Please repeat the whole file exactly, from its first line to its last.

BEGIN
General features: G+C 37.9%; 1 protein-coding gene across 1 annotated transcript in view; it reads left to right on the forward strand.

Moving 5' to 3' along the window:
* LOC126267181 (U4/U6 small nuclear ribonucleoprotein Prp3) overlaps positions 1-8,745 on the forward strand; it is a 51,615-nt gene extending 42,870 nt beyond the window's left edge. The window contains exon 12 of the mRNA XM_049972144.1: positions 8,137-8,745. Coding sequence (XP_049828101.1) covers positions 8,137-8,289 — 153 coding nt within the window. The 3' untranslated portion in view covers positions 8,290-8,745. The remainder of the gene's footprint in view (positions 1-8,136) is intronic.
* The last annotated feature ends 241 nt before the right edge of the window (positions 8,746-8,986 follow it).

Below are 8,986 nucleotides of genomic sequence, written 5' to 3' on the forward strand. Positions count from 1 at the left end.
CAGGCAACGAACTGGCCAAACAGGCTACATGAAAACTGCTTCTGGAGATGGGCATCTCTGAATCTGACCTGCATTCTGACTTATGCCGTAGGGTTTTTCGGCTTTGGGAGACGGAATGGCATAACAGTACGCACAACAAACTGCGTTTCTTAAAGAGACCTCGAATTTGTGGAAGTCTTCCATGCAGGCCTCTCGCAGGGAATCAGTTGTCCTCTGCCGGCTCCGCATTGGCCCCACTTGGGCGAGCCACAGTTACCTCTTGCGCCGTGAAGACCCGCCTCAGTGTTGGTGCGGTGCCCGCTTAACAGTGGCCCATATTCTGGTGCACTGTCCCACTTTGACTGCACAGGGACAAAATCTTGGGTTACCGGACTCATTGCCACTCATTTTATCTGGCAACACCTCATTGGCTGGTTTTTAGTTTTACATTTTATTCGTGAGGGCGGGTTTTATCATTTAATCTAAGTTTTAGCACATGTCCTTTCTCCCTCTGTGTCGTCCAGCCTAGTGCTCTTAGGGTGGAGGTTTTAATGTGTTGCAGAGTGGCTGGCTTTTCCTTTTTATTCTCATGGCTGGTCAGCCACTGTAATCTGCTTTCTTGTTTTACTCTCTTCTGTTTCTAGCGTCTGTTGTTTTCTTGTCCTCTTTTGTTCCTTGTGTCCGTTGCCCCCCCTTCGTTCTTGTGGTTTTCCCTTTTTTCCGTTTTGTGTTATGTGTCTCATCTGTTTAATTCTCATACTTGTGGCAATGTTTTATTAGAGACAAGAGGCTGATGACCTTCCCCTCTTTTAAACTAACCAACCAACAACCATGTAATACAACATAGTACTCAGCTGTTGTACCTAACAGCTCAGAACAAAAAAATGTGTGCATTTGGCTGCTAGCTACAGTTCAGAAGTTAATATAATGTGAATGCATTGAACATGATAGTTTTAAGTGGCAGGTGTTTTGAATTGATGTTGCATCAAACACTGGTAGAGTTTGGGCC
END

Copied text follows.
General features: G+C 37.9%; 1 protein-coding gene across 1 annotated transcript in view; it reads left to right on the forward strand.

Moving 5' to 3' along the window:
* LOC126267181 (U4/U6 small nuclear ribonucleoprotein Prp3) overlaps positions 1-8,745 on the forward strand; it is a 51,615-nt gene extending 42,870 nt beyond the window's left edge. The window contains exon 12 of the mRNA XM_049972144.1: positions 8,137-8,745. Coding sequence (XP_049828101.1) covers positions 8,137-8,289 — 153 coding nt within the window. The 3' untranslated portion in view covers positions 8,290-8,745. The remainder of the gene's footprint in view (positions 1-8,136) is intronic.
* The last annotated feature ends 241 nt before the right edge of the window (positions 8,746-8,986 follow it).

Below are 8,986 nucleotides of genomic sequence, written 5' to 3' on the forward strand. Positions count from 1 at the left end.
CAGGCAACGAACTGGCCAAACAGGCTACATGAAAACTGCTTCTGGAGATGGGCATCTCTGAATCTGACCTGCATTCTGACTTATGCCGTAGGGTTTTTCGGCTTTGGGAGACGGAATGGCATAACAGTACGCACAACAAACTGCGTTTCTTAAAGAGACCTCGAATTTGTGGAAGTCTTCCATGCAGGCCTCTCGCAGGGAATCAGTTGTCCTCTGCCGGCTCCGCATTGGCCCCACTTGGGCGAGCCACAGTTACCTCTTGCGCCGTGAAGACCCGCCTCAGTGTTGGTGCGGTGCCCGCTTAACAGTGGCCCATATTCTGGTGCACTGTCCCACTTTGACTGCACAGGGACAAAATCTTGGGTTACCGGACTCATTGCCACTCATTTTATCTGGCAACACCTCATTGGCTGGTTTTTAGTTTTACATTTTATTCGTGAGGGCGGGTTTTATCATTTAATCTAAGTTTTAGCACATGTCCTTTCTCCCTCTGTGTCGTCCAGCCTAGTGCTCTTAGGGTGGAGGTTTTAATGTGTTGCAGAGTGGCTGGCTTTTCCTTTTTATTCTCATGGCTGGTCAGCCACTGTAATCTGCTTTCTTGTTTTACTCTCTTCTGTTTCTAGCGTCTGTTGTTTTCTTGTCCTCTTTTGTTCCTTGTGTCCGTTGCCCCCCCTTCGTTCTTGTGGTTTTCCCTTTTTTCCGTTTTGTGTTATGTGTCTCATCTGTTTAATTCTCATACTTGTGGCAATGTTTTATTAGAGACAAGAGGCTGATGACCTTCCCCTCTTTTAAACTAACCAACCAACAACCATGTAATACAACATAGTACTCAGCTGTTGTACCTAACAGCTCAGAACAAAAAAATGTGTGCATTTGGCTGCTAGCTACAGTTCAGAAGTTAATATAATGTGAATGCATTGAACATGATAGTTTTAAGTGGCAGGTGTTTTGAATTGATGTTGCATCAAACACTGGTAGAGTTTGGGCC